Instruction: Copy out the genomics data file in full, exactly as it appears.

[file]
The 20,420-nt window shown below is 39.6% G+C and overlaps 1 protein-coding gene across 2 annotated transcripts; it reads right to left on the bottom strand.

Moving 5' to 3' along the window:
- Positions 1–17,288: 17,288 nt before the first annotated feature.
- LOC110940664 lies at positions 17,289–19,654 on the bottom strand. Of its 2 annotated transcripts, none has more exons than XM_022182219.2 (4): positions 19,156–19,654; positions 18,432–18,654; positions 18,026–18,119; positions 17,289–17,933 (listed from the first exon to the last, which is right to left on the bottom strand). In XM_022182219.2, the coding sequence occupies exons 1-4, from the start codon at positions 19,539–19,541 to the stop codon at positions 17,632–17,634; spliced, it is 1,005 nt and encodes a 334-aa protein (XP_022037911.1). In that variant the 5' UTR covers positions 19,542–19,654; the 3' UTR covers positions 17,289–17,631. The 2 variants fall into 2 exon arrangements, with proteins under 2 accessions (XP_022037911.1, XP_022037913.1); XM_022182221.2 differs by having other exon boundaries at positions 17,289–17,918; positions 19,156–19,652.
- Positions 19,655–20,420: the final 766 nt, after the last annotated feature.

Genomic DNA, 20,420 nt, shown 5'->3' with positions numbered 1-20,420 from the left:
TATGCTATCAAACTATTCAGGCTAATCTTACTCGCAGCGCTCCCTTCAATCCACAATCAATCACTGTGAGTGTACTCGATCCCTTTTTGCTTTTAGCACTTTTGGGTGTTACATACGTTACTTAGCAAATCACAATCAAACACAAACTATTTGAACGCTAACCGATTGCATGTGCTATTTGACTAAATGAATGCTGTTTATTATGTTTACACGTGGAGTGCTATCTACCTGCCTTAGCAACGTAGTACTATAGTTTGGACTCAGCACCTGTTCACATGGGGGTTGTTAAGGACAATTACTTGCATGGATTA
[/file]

The 20,420-nt window shown below is 39.6% G+C and overlaps 1 protein-coding gene across 2 annotated transcripts; it reads right to left on the bottom strand.

Moving 5' to 3' along the window:
- Positions 1–17,288: 17,288 nt before the first annotated feature.
- LOC110940664 lies at positions 17,289–19,654 on the bottom strand. Of its 2 annotated transcripts, none has more exons than XM_022182219.2 (4): positions 19,156–19,654; positions 18,432–18,654; positions 18,026–18,119; positions 17,289–17,933 (listed from the first exon to the last, which is right to left on the bottom strand). In XM_022182219.2, the coding sequence occupies exons 1-4, from the start codon at positions 19,539–19,541 to the stop codon at positions 17,632–17,634; spliced, it is 1,005 nt and encodes a 334-aa protein (XP_022037911.1). In that variant the 5' UTR covers positions 19,542–19,654; the 3' UTR covers positions 17,289–17,631. The 2 variants fall into 2 exon arrangements, with proteins under 2 accessions (XP_022037911.1, XP_022037913.1); XM_022182221.2 differs by having other exon boundaries at positions 17,289–17,918; positions 19,156–19,652.
- Positions 19,655–20,420: the final 766 nt, after the last annotated feature.

Genomic DNA, 20,420 nt, shown 5'->3' with positions numbered 1-20,420 from the left:
TATGCTATCAAACTATTCAGGCTAATCTTACTCGCAGCGCTCCCTTCAATCCACAATCAATCACTGTGAGTGTACTCGATCCCTTTTTGCTTTTAGCACTTTTGGGTGTTACATACGTTACTTAGCAAATCACAATCAAACACAAACTATTTGAACGCTAACCGATTGCATGTGCTATTTGACTAAATGAATGCTGTTTATTATGTTTACACGTGGAGTGCTATCTACCTGCCTTAGCAACGTAGTACTATAGTTTGGACTCAGCACCTGTTCACATGGGGGTTGTTAAGGACAATTACTTGCATGGATTA